Mr. Ruto warned that rising nationalism undermines collective action and the ability of the international community to guarantee fundamental rights. He argued that, as a consequence, countries in the Global South are calling for global governance to be more democratic and inclusive as they try to get their economies back on track.
Rebuilding better, from below
Referring to the oft-heard phrase “Rebuild better than it was,” Mr. Ruto added a new clause calling for the global economic recovery to come from the bottom up, by bringing the marginalized working majority into the economic mainstream.
“The bottom billion,” he said, “wrestle in their daily struggle for survival in a crowded arena characterized by scarcity of opportunity and a generally precarious existence.”
He went on to praise “hustlers” who survive against enormous odds and called for action to make them popular.
Response to drought and famine
Speaking about the climate crisis, Mr. Ruto noted that droughts and heat waves in Kenya, on a scale not seen in decades, have forced the country to focus more on hunger relief, support for education, social protection and health systems. . According to him, 3.1 million people in the country are experiencing food insecurity due to water shortages and rising food prices.
Mr. Ruto recalled that the Stockholm+50 meeting, timed to coincide with the anniversary of the first UN conference on the human environment in 1972, was organized by Kenya.
The President of Kenya noted that at this international meeting, the states reached a consensus on the need for urgent action to eliminate the impact on the environment, but “little progress was made regarding the necessary actions.”
Kenya, he said, is responding to the climate emergency by investing in climate-resilient agriculture as part of a 10-year agricultural sector growth strategy that “will continue to hold the key to creating equitable and sustainable growth.” “for the Kenyan people.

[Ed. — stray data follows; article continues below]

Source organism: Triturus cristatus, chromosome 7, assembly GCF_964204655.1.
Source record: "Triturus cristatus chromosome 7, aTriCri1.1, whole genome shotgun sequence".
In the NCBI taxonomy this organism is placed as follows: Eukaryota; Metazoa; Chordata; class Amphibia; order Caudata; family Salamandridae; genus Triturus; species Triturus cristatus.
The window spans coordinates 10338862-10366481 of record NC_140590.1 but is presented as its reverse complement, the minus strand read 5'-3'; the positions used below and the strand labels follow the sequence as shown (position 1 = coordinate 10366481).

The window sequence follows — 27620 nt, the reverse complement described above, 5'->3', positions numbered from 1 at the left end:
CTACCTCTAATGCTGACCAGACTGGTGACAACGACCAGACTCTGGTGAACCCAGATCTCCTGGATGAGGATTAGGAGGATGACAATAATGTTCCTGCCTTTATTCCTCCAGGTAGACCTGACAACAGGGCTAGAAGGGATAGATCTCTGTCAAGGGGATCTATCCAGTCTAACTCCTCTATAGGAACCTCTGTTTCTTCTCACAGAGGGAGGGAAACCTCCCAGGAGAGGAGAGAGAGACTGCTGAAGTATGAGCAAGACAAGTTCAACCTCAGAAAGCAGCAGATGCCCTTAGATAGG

This sector, like others, including education and health, is increasingly dependent on access to digital technologies and, in the words of Mr. Ruto, offers “a real path to reduce poverty and promote inclusive development.”
The President called for a stronger global partnership to improve ICT (information and communication technology) infrastructure in developing countries to bridge the digital divide between the Global South and the rest of the world.
Continued commitment to UN agencies
Kenya is the host country of the United Nations Environment Program (UNEP) and the UN Human Settlements Program (UN Habitat), and Mr Ruto affirmed the “indispensable role” that agencies play in promoting environmental sustainability around the world and in developing socially and environmentally friendly and sustainable cities.
Mr. Ruto announced that his Government had allocated more land for the United Nations Office at Nairobi (UNON), to facilitate the modernization of its complex.
The president said the ocean and the blue economy remain a priority for Kenya’s development as he believes a significant increase in investment can end hunger, reduce poverty, create jobs and spur economic growth.